Anybody Can Do Anything 1950
Onions in the Stew 1954
[Betty and her sister Mary are office workers in the 1930s in Seattle]
The very closest we came to being fired … was a very hot summer afternoon and Mary and I, who had received a rather unexpected invitation to dine on board a battleship, were in Mr Chalmers’ private office freshening up. We had removed and washed out our underwear and stockings and pinned them to the Venetian blinds to dry. We had steamed out the wrinkles in our silk print office dresses with hot water, and hung them on the blinds.
We had washed and pinned up our hair and finally, in bare feet and petticoats, were taking refreshing sponge baths in Mr Chalmers’ basin, when there were knocks on the outer door, which we had locked….
[the knocking continues at intervals, but Mary insists on carrying on regardless]
Spreading her make-up out on Mr Chalmers’ desk, she said ‘Stop being so nervous! You know we’re going to a lot of trouble considering the fact that all the Navy men I’ve ever met were liars, short and married!’ We both laughed.
Just then the door of Mr Chalmers’ office opened and in charged Mr Chalmers. He roared ‘What in Hell’s going on here?’
commentary: Betty MacDonald has featured on the blog with her TB memoir The Plague and I (we had a whole raft of them here last year) and her children’s book Nancy and Plum. Her enduring legacy is The Egg and I, her amusing memoir of living on a chicken ranch on the Olympic Peninsula near Seattle: this was a massive bestseller, and gave rise to a number of films. As a result of this she could write whatever she wanted, and the results were these two books, and The Plague and I: all volumes of reminiscences about her life. They are written in a very casual and distinctive style, and give the impression that no-one edited them at all. They read like self-published memoirs in fact, they are all over the place. But they are still highly enjoyable – they just don’t fit known literary formats…
Anybody can Do Anything – from which the extract above comes – is about her life in Seattle during the Depression years. She had left the husband of The Egg and I, and came back to her family with her two daughters. The whole family’s finances were in a precarious state, and the book is a charming if slightly predictable parade of jobs gained and lost, brave attempts to keep going, and (as all these memoirists insist) a lot of ‘our family was so much warmer, nicer, braver and cleverer than anyone else’s, like yours, dreary reader, for example.’ That period came to an end when she was diagnosed with TB and sent to the sanatorium. A few years later she remarried and went to live on Vashon Island in Puget Sound, where her daughters went through their teenage years – amusingly recounted in Onions in the Stew.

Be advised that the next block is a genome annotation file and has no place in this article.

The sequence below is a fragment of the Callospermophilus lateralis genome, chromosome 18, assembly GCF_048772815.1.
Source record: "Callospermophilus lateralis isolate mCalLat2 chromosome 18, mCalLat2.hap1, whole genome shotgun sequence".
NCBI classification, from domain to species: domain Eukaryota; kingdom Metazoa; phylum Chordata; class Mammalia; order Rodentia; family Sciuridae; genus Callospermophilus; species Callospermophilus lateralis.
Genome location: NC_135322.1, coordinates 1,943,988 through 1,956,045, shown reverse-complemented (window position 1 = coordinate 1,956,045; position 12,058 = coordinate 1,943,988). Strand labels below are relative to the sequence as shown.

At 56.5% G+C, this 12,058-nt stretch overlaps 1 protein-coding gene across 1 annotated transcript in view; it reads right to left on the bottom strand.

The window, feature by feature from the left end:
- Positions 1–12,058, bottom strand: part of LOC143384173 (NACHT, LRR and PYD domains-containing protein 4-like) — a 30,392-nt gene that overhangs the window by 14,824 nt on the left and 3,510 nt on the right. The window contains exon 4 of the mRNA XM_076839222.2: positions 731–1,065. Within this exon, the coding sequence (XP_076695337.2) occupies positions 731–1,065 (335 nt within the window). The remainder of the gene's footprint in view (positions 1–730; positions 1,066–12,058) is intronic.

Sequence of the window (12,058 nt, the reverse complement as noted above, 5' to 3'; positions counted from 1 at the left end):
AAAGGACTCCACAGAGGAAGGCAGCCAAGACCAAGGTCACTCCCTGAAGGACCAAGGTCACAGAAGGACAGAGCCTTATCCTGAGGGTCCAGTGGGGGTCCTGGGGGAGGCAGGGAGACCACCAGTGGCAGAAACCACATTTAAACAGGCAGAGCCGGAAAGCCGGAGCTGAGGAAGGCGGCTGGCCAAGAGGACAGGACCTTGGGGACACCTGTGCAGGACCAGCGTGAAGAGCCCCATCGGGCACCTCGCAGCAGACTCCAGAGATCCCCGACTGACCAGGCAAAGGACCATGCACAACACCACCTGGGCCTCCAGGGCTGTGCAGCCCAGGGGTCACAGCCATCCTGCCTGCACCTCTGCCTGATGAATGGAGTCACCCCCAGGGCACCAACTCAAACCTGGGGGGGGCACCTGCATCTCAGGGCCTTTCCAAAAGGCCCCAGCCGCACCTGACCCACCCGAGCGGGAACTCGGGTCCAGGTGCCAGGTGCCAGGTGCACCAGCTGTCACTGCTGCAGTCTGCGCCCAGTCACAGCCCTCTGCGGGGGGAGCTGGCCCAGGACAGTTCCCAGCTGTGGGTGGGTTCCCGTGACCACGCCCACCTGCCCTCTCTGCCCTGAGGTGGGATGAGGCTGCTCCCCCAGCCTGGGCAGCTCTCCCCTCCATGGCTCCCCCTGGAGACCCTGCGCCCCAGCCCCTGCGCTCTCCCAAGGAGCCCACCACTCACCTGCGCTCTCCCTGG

I enjoyed reading all of them, although I found The Plague and I to be terrifying and horrifying because of the subject matter – but I do have to agree, to some extent, with those who also found it funny.
The other books are very entertaining (even though I lose patience with her sometimes) - helped by the fact that I know all the places she writes about quite well.
She is very funny about adolescent growing pains in Onions in the Stew. I am pretty sure it is Hilary McKay who told me that her family had adopted ‘Please keep Imogene until she is 30’ as a family catchphrase. The instruction is MacDonald’s idea of what the English –‘truly more civilized than we are’ – do to avoid their children’s adolescence: send them away to school from age 7 to 30.
I also like the young woman who explains why she manages to have so many boyfriends: ‘It’s because I like em to git fresh with me.’
And as ever, the details of life are fascinating. During the 40s, when the family first lived on Vashon, it is stressed over and over how poor they were. But they had phones, a dishwasher, cashmere sweaters and a variety of vehicles. In the UK at that time, all those features would be a sign of great wealth….
As a picture of life, and a source of funny stories, they are lovely, the kind of books you know you will like to take out and re-read every five years or so.